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Re: Gerhard Heilmann



Dan Varner wrote:

>     Can anyone, probably on the opposite side of the Atlantic from here in
>New Jersey (Darren?), provide biographical information about Gerhard Heilmann,
>the brilliant Danish scientist/artist and author of the classic _The Origin of
>Birds_(1927)? I mean ANYTHING. I've seen some illustrations from an earlier
>publication but otherwise I've been unable to uncover anything about this man
>who was certainly one of the most influential figures in VP of this century.
>And I've spoken with some old-timers. He is like a supernova that flares
>suddenly then quickly disappears. Even birth and death dates would be useful.
>     And somewhere there is a motherlode of unpublished artwork...
>     Thanks, Dan Varner

Here is some info I have from various sources.

"He was born 25.6 1859 in Skelskoer, and died 26.3 1946.
He was working as artist, draughtsman and writer,
studied medicine and other subjects in Roskilde 1877-1883.
After that he mainly studied arts under among others the
famous "Skagen-painter" Kroeer, made some travels to
Italy, Germany. He had exhibitions 1887-92, 1905,1917 and
1932. He mainly worked with decorative arts, like painting
on porcelain. As draughtsman he mainly worked with book
illustration, he also illustrated his own books. As he was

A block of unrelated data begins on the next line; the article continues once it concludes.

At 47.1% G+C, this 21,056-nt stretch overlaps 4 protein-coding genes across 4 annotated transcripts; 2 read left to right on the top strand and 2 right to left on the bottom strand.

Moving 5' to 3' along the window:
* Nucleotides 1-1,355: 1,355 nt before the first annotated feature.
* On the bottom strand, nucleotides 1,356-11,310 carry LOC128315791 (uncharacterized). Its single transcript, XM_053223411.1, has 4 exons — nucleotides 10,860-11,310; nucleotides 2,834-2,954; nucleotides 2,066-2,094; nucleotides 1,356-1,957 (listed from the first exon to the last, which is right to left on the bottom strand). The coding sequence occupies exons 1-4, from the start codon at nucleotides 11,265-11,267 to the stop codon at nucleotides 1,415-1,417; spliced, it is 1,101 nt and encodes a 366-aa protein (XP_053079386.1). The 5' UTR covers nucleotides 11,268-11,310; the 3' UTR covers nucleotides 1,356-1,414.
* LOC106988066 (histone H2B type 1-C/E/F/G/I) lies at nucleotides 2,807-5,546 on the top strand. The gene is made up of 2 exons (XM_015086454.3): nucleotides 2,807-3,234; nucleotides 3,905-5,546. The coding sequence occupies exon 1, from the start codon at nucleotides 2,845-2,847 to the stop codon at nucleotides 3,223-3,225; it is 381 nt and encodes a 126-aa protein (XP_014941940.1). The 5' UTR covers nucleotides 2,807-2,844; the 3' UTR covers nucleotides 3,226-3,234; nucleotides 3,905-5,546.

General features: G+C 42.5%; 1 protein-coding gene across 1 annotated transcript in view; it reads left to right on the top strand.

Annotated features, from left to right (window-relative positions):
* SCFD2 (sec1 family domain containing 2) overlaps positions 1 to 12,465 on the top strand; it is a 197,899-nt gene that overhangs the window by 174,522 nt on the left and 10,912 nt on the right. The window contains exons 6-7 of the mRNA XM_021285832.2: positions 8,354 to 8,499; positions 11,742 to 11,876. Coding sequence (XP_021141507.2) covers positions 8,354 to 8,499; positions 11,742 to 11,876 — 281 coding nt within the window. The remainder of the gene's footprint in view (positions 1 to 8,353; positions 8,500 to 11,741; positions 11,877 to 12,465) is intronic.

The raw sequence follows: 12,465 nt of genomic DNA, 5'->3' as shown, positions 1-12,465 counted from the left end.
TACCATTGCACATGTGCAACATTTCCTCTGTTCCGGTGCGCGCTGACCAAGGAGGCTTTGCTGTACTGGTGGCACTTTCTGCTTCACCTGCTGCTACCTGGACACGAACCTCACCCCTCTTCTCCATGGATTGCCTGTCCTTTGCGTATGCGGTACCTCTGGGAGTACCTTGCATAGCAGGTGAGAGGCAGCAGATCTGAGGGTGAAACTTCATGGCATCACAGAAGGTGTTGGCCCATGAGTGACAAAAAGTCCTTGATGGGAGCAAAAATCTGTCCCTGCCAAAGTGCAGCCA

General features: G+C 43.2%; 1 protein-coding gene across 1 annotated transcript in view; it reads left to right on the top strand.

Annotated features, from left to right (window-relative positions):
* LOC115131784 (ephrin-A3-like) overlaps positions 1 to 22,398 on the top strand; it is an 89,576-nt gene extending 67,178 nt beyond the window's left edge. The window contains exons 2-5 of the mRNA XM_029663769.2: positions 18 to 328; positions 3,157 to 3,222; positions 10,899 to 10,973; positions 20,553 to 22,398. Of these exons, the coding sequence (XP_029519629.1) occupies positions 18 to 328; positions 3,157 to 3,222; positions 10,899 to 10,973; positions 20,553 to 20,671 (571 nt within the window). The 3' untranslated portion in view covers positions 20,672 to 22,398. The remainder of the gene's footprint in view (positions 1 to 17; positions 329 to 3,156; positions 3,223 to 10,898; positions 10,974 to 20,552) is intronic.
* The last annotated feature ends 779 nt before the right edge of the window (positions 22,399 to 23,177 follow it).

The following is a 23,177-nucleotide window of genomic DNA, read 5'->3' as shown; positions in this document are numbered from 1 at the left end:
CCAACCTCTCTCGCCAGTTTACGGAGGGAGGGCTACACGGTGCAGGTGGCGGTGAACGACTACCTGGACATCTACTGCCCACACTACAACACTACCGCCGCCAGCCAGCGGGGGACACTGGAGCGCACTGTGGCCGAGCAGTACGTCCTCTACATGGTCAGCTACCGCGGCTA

very interested in birds he made several illustrations to
different bird books, especially E. Lehn Schioelers
"Danmarks fugle" (1925-31) and his own book (together
with A.L.V. Manniche) "Danmarks Fugleliv" in three
volumes (1928-30) and also the one you mentioned
"Fuglenes afstamning" (reprint from D.O.F.T.) (1912-16),
english ed. 1926 and american 1927 ("Origin of birds).
Dr Finn Salomonsen has also written about him in:
Dansk Ornithologisk Forenings Tidsskrift Vol. 40(1946)"

Chris

cnedin@geology.adelaide.edu.au                  nedin@ediacara.org
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Many say it was a mistake to come down from the trees, some say
the move out of the oceans was a bad idea. Me, I say the stiffening
of the notochord in the Cambrian was where it all went wrong.
It was all downhill from there.